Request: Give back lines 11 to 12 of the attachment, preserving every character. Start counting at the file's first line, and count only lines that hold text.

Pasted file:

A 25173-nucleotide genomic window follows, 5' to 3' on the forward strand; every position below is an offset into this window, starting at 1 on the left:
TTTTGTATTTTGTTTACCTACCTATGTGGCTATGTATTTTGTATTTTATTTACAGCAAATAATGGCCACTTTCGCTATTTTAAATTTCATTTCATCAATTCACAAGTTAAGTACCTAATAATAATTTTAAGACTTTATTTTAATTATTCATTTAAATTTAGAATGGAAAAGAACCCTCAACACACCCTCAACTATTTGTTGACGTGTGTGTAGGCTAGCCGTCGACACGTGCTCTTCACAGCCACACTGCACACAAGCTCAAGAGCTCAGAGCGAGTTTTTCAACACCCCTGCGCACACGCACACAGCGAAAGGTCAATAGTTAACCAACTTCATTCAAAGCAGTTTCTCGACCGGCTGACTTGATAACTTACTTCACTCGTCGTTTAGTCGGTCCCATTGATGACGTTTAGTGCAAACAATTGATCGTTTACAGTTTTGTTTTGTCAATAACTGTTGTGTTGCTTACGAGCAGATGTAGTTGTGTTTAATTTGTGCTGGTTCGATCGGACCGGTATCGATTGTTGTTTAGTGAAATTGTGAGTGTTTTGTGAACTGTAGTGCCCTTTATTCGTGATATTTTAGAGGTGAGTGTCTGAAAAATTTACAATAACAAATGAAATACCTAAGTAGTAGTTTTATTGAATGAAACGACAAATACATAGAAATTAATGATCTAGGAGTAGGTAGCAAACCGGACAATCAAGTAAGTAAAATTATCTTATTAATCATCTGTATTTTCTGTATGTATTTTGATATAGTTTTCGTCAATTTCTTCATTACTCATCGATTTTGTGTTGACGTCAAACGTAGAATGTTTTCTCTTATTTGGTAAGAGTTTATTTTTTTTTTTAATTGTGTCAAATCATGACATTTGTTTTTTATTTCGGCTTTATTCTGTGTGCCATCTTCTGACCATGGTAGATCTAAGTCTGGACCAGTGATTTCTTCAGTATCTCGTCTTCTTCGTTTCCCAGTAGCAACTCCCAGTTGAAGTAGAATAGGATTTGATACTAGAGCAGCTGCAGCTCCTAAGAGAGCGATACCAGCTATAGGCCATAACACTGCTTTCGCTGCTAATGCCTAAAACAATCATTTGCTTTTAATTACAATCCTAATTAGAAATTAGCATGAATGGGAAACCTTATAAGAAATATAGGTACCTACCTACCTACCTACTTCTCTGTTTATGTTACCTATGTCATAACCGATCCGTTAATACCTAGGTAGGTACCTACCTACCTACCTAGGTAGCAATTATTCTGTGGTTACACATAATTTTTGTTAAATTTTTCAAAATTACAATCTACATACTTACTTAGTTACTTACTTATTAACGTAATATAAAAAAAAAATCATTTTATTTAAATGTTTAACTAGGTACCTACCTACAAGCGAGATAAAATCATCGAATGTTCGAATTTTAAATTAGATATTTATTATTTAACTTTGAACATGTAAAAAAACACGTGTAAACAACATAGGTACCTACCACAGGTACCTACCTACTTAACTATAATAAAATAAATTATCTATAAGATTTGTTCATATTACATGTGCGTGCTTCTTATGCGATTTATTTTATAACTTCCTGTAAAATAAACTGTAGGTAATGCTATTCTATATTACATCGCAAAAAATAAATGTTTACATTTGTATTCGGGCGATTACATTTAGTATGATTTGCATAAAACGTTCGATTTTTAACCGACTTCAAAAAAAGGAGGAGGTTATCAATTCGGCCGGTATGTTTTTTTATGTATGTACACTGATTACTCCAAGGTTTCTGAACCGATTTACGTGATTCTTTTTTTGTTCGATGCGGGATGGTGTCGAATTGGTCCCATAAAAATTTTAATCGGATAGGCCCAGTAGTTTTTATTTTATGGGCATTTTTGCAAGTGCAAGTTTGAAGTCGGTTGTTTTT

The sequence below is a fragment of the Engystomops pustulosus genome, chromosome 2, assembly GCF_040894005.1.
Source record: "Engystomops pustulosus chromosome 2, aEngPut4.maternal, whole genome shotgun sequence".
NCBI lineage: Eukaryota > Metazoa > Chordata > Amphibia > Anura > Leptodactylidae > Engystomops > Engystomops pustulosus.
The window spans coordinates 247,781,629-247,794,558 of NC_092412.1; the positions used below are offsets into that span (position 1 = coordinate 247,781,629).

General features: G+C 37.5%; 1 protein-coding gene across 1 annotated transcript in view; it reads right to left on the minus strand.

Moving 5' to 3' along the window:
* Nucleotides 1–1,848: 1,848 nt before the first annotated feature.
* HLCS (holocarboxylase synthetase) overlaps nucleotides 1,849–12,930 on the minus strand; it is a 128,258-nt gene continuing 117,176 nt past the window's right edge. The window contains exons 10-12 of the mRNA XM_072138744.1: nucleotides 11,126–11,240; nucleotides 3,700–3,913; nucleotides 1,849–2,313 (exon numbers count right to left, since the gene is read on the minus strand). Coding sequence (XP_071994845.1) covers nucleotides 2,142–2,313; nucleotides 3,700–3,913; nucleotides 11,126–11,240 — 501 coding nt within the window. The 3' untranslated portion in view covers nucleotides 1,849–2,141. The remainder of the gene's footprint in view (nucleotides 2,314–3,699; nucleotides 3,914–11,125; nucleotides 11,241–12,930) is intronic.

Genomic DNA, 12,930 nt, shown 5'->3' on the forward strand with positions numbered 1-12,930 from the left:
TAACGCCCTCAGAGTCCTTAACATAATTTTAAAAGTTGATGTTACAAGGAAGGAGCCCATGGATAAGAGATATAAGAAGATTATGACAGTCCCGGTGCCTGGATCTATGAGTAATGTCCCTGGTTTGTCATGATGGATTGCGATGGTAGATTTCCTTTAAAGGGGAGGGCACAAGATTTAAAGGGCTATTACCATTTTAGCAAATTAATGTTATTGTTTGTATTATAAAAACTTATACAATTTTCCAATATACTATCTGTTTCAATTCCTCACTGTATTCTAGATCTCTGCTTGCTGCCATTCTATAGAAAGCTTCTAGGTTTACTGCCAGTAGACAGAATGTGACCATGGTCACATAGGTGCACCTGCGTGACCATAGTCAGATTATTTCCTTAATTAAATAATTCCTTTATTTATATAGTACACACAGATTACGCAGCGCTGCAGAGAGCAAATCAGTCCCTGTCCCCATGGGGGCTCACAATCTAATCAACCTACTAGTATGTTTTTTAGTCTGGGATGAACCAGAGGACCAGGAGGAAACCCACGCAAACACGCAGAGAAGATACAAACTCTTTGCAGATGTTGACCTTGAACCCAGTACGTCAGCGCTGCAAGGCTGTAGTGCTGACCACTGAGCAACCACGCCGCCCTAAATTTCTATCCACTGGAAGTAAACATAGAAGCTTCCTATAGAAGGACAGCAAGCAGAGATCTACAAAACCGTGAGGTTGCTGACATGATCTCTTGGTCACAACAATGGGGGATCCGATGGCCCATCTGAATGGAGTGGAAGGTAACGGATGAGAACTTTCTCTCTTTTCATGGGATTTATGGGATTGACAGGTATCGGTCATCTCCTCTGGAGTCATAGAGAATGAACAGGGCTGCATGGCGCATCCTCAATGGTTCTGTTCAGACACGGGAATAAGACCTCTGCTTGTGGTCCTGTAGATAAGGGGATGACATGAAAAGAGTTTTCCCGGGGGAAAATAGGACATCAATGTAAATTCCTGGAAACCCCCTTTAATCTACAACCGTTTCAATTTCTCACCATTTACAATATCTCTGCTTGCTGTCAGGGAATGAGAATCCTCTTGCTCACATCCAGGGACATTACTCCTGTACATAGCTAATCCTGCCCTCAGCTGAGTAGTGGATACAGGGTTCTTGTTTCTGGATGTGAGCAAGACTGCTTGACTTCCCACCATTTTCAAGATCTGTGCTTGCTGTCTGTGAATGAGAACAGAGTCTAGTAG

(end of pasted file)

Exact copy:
Genomic DNA, 12,930 nt, shown 5'->3' on the forward strand with positions numbered 1-12,930 from the left:
TAACGCCCTCAGAGTCCTTAACATAATTTTAAAAGTTGATGTTACAAGGAAGGAGCCCATGGATAAGAGATATAAGAAGATTATGACAGTCCCGGTGCCTGGATCTATGAGTAATGTCCCTGGTTTGTCATGATGGATTGCGATGGTAGATTTCCTTTAAAGGGGAGGGCACAAGATTTAAAGGGCTATTACCATTTTAGCAAATTAATGTTATTGTTTGTATTATAAAAACTTATACAATTTTCCAATATACTATCTGTTTCAATTCCTCACTGTATTCTAGATCTCTGCTTGCTGCCATTCTATAGAAAGCTTCTAGGTTTACTGCCAGTAGACAGAATGTGACCATGGTCACATAGGTGCACCTGCGTGACCATAGTCAGATTATTTCCTTAATTAAATAATTCCTTTATTTATATAGTACACACAGATTACGCAGCGCTGCAGAGAGCAAATCAGTCCCTGTCCCCATGGGGGCTCACAATCTAATCAACCTACTAGTATGTTTTTTAGTCTGGGATGAACCAGAGGACCAGGAGGAAACCCACGCAAACACGCAGAGAAGATACAAACTCTTTGCAGATGTTGACCTTGAACCCAGTACGTCAGCGCTGCAAGGCTGTAGTGCTGACCACTGAGCAACCACGCCGCCCTAAATTTCTATCCACTGGAAGTAAACATAGAAGCTTCCTATAGAAGGACAGCAAGCAGAGATCTACAAAACCGTGAGGTTGCTGACATGATCTCTTGGTCACAACAATGGGGGATCCGATGGCCCATCTGAATGGAGTGGAAGGTAACGGATGAGAACTTTCTCTCTTTTCATGGGATTTATGGGATTGACAGGTATCGGTCATCTCCTCTGGAGTCATAGAGAATGAACAGGGCTGCATGGCGCATCCTCAATGGTTCTGTTCAGACACGGGAATAAGACCTCTGCTTGTGGTCCTGTAGATAAGGGGATGACATGAAAAGAGTTTTCCCGGGGGAAAATAGGACATCAATGTAAATTCCTGGAAACCCCCTTTAATCTACAACCGTTTCAATTTCTCACCATTTACAATATCTCTGCTTGCTGTCAGGGAATGAGAATCCTCTTGCTCACATCCAGGGACATTACTCCTGTACATAGCTAATCCTGCCCTCAGCTGAGTAGTGGATACAGGGTTCTTGTTTCTGGATGTGAGCAAGACTGCTTGACTTCCCACCATTTTCAAGATCTGTGCTTGCTGTCTGTGAATGAGAACAGAGTCTAGTAG